The Blacklist Shortlist

Last night I took another online personality test in the hope of gleaning some insight into myself as I consider a possible new career direction in the midst of this economic mess… and partially because I was just curious as to what the results would tell me. In the end, the results revealed that I should be in the area that I’m currently in. I was a little disappointed but not really surprised since I could have seen the end of this tale coming after the first 10 or so statements.

One section that did make me pause to consider my response dealt with morality and how it applied to certain situations; specifically, one statement said, in effect, that what’s moral varies from person to person. I had to think for a moment: is there a uniform “standard” for what’s considered moral? if there is, who established it and what were the criteria? is something that’s considered “immoral” OK if someone else determines the same subject to be moral?

The definition being broad and my hesitation telling me something, I agreed that there were variations from person to person. Isn’t that the definition of individualism?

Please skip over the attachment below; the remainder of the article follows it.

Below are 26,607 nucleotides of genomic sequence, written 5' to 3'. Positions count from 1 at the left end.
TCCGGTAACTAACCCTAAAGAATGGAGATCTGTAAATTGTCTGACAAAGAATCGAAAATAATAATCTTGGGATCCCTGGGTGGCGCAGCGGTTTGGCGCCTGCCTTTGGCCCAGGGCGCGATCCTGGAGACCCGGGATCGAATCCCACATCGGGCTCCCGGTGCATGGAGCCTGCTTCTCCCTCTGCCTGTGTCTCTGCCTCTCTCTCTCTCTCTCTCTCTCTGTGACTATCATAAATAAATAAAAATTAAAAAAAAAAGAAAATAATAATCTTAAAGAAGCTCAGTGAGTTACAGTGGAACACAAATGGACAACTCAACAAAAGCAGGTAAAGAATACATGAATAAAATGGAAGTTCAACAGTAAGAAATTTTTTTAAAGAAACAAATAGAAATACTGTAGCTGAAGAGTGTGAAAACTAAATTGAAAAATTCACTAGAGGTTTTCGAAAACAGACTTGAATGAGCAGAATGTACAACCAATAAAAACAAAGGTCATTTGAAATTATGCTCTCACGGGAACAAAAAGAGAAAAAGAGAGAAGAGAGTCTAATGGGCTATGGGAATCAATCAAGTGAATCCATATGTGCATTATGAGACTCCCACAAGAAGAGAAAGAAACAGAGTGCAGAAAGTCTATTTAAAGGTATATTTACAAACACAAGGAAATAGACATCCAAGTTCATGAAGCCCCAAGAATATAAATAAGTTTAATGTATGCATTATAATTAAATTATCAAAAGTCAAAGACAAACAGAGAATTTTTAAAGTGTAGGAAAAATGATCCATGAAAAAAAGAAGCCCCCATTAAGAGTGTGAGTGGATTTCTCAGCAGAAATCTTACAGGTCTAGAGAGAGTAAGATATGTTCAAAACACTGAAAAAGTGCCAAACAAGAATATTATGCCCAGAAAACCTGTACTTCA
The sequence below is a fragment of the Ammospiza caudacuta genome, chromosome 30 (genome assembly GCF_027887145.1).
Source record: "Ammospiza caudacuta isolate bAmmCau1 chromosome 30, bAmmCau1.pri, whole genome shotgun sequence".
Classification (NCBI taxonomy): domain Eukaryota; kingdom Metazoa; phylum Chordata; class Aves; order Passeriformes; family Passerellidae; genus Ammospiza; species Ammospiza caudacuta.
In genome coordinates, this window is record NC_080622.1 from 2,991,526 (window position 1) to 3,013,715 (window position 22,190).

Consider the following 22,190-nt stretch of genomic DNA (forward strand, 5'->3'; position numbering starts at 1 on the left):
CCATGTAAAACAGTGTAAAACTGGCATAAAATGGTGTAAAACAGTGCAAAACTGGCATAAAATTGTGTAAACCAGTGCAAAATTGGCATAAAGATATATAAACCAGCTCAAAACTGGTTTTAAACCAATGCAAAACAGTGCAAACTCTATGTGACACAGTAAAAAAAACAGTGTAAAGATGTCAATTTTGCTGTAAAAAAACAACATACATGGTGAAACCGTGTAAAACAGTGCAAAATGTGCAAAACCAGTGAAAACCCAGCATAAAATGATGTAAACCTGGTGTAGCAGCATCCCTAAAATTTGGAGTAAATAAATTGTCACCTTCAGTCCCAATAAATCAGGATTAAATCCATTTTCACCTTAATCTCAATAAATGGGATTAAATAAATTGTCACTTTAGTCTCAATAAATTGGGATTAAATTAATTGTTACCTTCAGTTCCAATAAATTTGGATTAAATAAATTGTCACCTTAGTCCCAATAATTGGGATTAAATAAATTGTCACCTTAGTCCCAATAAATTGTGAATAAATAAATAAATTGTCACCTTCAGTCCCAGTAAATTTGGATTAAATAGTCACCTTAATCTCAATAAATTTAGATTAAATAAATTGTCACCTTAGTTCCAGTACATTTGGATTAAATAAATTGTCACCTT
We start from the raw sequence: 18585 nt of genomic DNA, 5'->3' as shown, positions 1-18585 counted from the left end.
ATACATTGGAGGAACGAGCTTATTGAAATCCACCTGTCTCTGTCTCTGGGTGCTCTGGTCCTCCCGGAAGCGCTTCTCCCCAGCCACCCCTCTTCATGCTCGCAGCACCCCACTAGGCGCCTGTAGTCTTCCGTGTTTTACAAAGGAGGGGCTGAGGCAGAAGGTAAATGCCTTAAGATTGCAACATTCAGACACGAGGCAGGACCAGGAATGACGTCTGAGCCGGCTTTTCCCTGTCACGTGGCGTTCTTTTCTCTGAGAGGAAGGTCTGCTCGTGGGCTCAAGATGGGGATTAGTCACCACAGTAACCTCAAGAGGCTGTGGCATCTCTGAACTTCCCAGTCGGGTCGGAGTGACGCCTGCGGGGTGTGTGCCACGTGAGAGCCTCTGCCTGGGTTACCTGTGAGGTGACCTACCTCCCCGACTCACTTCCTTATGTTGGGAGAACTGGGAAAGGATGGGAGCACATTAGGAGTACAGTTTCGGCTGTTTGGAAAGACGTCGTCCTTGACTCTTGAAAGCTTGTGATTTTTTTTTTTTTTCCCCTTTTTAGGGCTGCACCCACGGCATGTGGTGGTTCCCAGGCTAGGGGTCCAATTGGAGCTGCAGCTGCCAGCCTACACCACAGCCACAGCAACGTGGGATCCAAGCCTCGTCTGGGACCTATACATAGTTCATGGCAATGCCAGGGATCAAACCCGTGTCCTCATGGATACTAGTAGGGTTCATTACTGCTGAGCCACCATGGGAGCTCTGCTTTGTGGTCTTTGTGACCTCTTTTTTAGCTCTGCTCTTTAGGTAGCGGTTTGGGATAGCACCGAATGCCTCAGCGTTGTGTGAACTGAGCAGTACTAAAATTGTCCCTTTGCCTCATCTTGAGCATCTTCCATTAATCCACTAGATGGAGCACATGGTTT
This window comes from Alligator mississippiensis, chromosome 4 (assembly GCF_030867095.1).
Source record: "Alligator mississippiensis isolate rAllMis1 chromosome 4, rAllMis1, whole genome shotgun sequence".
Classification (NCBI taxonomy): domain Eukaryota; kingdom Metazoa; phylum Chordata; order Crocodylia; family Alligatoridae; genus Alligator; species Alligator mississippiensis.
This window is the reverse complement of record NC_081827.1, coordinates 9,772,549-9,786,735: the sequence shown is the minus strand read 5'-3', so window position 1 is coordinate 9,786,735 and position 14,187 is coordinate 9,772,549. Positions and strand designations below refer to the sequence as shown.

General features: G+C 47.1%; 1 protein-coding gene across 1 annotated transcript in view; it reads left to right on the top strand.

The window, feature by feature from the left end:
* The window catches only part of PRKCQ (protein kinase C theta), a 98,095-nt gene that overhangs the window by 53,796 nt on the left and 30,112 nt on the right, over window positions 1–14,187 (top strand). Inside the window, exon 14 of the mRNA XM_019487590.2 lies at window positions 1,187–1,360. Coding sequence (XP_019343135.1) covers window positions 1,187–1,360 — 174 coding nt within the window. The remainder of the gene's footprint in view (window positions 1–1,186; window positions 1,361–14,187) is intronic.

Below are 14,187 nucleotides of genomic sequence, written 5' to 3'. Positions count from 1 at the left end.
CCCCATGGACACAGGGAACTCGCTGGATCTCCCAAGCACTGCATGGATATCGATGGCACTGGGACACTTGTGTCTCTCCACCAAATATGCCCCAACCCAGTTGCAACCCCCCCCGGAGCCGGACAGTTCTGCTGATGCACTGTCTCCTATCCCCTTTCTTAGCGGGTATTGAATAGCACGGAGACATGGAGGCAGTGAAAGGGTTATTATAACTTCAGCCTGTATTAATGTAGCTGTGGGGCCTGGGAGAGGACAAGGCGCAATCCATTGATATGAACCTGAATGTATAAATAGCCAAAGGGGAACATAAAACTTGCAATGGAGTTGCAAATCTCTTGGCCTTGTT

Which leads me to wonder how the Australian government has determined what is morally OK to be viewed by human eyes.

The federal government in Australia wants to force all ISPs to use the list to censor the internet for everyone. It’s allegedly the same list that vendors of filtering software get from the Australian Communications and Media Authority.

I’d read about the proposed filter for “illegal” material a while ago and wondered which material — aside from the obvious universally agreed-upon illegal stuff — would be determined to be too objectionable to be legally viewed. More importantly — at least to me — is who would be making these kinds of moral judgments, presumably in the interest of anyone looking at a web page, and, in particular, children.

Coming back to the supposition that the large majority of members within most societies would reach some kind of consensus on the issue of objectionable material, the variable that might skew the equation on determining what’s “safe” and what’s not is that the degree of morality — that is, the spectrum upon which the principles of right and wrong apply to the dissemination and/or conveyance of information — would vary from individual to individual. With this in mind, the people who determine which sites will be added to a blacklist will also judge information by the place on that spectrum where their own ideas fall.

The big question is: where will the list end?


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